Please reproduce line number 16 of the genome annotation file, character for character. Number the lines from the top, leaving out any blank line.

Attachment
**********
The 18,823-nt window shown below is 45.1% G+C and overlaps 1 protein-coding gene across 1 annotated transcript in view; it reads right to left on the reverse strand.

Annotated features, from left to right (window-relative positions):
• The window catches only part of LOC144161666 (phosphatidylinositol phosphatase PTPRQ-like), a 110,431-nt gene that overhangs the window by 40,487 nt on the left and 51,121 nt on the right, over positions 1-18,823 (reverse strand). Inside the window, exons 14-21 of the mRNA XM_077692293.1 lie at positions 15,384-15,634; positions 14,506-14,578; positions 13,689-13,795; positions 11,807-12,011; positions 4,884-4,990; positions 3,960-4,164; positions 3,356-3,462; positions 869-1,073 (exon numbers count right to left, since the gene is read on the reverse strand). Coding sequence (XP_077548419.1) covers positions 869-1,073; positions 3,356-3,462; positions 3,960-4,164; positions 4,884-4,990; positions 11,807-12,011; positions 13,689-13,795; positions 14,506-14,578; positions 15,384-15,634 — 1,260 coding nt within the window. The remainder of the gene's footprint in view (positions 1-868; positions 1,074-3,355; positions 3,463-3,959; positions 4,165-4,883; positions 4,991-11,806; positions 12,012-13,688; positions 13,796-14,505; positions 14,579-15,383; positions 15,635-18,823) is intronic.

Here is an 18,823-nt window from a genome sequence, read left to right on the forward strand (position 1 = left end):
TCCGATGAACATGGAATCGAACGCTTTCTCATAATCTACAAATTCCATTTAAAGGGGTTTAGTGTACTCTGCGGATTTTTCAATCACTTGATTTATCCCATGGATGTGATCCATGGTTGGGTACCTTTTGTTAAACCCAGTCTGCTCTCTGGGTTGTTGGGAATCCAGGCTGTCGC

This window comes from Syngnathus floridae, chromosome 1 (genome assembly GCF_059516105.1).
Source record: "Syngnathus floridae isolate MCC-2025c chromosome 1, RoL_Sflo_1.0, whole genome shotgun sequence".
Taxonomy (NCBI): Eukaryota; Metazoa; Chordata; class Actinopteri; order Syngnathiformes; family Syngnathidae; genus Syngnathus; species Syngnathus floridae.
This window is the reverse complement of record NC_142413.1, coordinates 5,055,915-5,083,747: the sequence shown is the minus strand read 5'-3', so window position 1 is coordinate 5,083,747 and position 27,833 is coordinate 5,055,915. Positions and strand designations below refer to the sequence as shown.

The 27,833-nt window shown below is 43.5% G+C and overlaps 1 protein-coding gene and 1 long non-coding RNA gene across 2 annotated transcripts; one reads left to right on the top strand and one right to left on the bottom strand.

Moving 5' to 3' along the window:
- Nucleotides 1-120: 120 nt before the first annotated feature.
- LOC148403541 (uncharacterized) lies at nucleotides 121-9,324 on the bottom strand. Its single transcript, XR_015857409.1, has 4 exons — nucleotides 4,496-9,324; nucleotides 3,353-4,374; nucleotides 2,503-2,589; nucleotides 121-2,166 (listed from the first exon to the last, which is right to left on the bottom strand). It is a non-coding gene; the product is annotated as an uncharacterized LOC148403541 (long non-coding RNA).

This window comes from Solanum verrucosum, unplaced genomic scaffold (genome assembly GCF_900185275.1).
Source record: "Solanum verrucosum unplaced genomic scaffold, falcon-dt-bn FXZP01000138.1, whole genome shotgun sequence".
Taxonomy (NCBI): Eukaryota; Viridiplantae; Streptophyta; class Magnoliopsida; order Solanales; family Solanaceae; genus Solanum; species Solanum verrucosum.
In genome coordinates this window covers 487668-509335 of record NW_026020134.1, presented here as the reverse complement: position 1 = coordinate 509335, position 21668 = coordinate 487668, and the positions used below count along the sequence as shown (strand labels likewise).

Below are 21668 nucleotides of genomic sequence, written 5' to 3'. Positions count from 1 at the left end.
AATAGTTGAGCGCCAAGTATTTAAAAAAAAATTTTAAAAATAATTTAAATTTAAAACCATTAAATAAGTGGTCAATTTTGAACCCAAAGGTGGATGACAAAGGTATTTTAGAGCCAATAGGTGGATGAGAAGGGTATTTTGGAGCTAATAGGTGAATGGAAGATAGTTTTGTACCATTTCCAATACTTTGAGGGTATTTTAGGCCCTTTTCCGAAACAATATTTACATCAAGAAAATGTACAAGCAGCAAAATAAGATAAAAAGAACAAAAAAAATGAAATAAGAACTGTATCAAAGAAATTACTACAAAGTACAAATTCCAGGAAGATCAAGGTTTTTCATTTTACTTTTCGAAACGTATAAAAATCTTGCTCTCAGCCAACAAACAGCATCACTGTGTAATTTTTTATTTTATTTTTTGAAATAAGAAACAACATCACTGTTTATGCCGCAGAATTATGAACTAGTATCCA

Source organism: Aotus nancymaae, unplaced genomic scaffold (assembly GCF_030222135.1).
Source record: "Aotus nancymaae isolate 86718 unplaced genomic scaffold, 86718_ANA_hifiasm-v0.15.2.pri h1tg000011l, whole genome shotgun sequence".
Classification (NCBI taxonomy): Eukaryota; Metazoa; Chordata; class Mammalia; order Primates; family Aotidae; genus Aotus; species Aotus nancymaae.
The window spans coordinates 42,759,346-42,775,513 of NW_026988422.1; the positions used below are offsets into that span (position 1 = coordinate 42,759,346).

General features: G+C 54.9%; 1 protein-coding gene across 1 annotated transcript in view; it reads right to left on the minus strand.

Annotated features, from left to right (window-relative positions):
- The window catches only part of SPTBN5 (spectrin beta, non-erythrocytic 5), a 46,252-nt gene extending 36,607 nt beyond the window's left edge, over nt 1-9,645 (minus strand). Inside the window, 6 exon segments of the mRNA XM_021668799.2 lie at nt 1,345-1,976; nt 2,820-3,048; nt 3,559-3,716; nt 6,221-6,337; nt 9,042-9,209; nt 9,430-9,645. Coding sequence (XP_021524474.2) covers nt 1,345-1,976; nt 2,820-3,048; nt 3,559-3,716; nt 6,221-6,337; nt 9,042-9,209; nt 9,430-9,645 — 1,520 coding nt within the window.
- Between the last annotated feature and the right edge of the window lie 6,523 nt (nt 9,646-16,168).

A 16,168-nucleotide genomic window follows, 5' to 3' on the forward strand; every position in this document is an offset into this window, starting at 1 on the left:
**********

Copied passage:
Taxonomy (NCBI): Eukaryota; Viridiplantae; Streptophyta; class Magnoliopsida; order Solanales; family Solanaceae; genus Solanum; species Solanum verrucosum.